Illdisposed -- THERE IS LIGHT (BUT IT'S NOT FOR ME) [Massacre Records]
Denmark's Illdisposed have been around forever -- twenty years now, in fact -- so they have a legitimate right to sound like old-school death metal. True, somewhere down the line they started incorporating synths into their sound, and the results (on this album, at least) are mixed; it's very strange to hear tinkling techno keyboard lines burbling away along with the mandatory heavy-as-lead guitars. Not awful, precisely, but definitely… different. Aside from that, which is actually not such a big deal since the keyboards are only prominent on a few songs, this is a collection of standard-issue death / thrash tunes -- nothing particularly earth-shaking or revelatory, but still definitely the sound of old-school death metal done right. (Well, at least when they aren't indulging in distracting techno-frippery anyway.) True, the "revenge" chant and spoken-word bent at the beginning of "Rape" sounds an awful lot like an attempt at borrowing from White Zombie, with results that are more silly than scary, but the song itself is at least reasonably intense, even with keyboards (those damn keyboards!) present. 80s death metal traditionalists will like this, but those less enamored of keyboards in their metal will want to proceed with caution.
Iron Lamb -- THE ORIGINAL SIN [Pulverised]
The Swedish quartet (including Daniel Ekeroth, author of SWEDISH DEATH METAL) have been in a whole bunch of bands, including General Surgery, Repugnant, Dismember, and Tyrant, so they have a solid pedigree in heaviness, but one thing is obvious more than anything else: they all really like Motorhead. (In fact, they do a passable cover of that band's early classic "Poison." No, it isn't as good as the original -- it is categorically impossible to improve on Motorhead -- but it's passable enough as Motorhead covers go.) They certainly share Motorhead's fondness for overwhelming rock and roll as expressed with furious, stinging guitars and super-heavy drumming, and while the singer's sneering delivery doesn't quite match Lemmy's instantly recognizable growl, it conveys plenty of the attitude necessary to propel such revved-up tunes. Titles like "Suicide!," "I Don't Want To Be Like You" (where it becomes clear that they've spent quite a bit of time spinning the first Sex Pistols record), and "I Don't LIke You" indicate an admirably healthy attitude problem as well, always a plus with this kind of punk-influenced metal. I'm not sure exactly how necessary this is in the grand scheme of things, seeing as how they're basically reinventing the wheel perfected by Motorhead and the Sex Pistols, but at least they're doing it right.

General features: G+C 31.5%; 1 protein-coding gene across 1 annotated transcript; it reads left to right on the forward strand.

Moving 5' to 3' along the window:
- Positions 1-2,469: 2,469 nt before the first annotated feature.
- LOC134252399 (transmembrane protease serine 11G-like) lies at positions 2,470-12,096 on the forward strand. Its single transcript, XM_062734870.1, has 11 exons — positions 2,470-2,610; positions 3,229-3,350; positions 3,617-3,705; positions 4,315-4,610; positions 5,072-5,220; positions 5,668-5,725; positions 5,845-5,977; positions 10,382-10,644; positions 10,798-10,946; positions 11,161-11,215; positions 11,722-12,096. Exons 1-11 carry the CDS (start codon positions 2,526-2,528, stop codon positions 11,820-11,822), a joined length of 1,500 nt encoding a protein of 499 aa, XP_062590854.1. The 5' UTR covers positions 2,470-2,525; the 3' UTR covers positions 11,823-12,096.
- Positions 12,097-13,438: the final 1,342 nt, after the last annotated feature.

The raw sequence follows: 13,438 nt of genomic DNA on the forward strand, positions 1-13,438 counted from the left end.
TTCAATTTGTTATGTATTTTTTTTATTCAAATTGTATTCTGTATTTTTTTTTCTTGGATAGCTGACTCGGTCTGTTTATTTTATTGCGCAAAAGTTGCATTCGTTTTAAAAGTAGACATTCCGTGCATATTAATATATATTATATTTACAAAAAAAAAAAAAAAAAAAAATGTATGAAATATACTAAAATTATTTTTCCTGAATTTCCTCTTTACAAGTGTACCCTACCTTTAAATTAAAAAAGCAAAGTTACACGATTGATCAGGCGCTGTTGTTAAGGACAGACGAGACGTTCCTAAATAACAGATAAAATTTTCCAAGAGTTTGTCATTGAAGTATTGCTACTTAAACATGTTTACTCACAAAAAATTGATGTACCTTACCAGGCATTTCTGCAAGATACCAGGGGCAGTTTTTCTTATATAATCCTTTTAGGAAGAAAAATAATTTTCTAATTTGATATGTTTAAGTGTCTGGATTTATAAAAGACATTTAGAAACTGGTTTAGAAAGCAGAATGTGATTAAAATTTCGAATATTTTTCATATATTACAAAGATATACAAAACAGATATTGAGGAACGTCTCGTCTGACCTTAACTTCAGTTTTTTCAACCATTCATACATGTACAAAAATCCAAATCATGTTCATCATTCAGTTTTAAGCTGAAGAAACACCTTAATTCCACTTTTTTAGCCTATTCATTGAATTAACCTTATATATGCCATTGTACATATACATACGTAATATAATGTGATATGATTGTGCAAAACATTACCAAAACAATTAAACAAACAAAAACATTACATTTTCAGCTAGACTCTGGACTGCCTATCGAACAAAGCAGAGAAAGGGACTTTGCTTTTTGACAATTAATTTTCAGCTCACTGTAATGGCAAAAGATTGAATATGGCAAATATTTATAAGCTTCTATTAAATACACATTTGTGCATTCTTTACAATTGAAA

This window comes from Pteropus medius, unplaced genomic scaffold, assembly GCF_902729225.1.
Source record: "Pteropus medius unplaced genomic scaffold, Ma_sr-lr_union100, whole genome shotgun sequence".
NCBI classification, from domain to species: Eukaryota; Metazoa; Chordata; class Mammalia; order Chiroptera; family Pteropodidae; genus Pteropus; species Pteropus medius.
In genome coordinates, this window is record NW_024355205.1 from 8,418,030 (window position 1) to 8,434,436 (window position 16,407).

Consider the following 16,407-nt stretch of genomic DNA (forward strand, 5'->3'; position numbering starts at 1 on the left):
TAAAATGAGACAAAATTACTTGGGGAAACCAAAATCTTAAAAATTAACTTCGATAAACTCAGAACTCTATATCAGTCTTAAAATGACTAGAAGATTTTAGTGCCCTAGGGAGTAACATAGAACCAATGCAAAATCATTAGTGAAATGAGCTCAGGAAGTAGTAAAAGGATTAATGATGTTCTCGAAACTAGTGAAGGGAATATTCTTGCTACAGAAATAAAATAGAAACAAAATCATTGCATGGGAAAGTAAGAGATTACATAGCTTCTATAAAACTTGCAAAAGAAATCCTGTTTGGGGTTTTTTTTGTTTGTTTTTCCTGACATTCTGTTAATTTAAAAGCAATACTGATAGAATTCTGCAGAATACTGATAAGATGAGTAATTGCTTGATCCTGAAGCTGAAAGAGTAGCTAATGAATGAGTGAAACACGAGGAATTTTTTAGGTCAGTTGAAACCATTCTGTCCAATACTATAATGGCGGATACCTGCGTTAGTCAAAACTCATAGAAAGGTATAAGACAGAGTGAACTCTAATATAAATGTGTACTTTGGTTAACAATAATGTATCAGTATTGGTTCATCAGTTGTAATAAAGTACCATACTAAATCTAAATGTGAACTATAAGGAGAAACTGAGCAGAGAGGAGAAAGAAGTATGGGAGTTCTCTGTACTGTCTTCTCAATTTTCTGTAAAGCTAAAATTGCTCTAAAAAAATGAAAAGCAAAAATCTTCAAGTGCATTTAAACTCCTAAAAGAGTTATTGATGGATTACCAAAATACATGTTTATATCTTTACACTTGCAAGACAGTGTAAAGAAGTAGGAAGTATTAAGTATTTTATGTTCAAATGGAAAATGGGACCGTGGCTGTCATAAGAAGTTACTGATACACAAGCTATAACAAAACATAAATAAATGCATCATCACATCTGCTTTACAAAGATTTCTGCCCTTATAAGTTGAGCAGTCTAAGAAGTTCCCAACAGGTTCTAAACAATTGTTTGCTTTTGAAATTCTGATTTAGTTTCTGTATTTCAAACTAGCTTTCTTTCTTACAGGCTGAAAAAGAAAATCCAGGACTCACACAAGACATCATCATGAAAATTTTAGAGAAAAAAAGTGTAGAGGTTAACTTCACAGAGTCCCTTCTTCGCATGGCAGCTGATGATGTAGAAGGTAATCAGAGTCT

KBD(uo) -- ANY PORT IN A STORM [Eh?]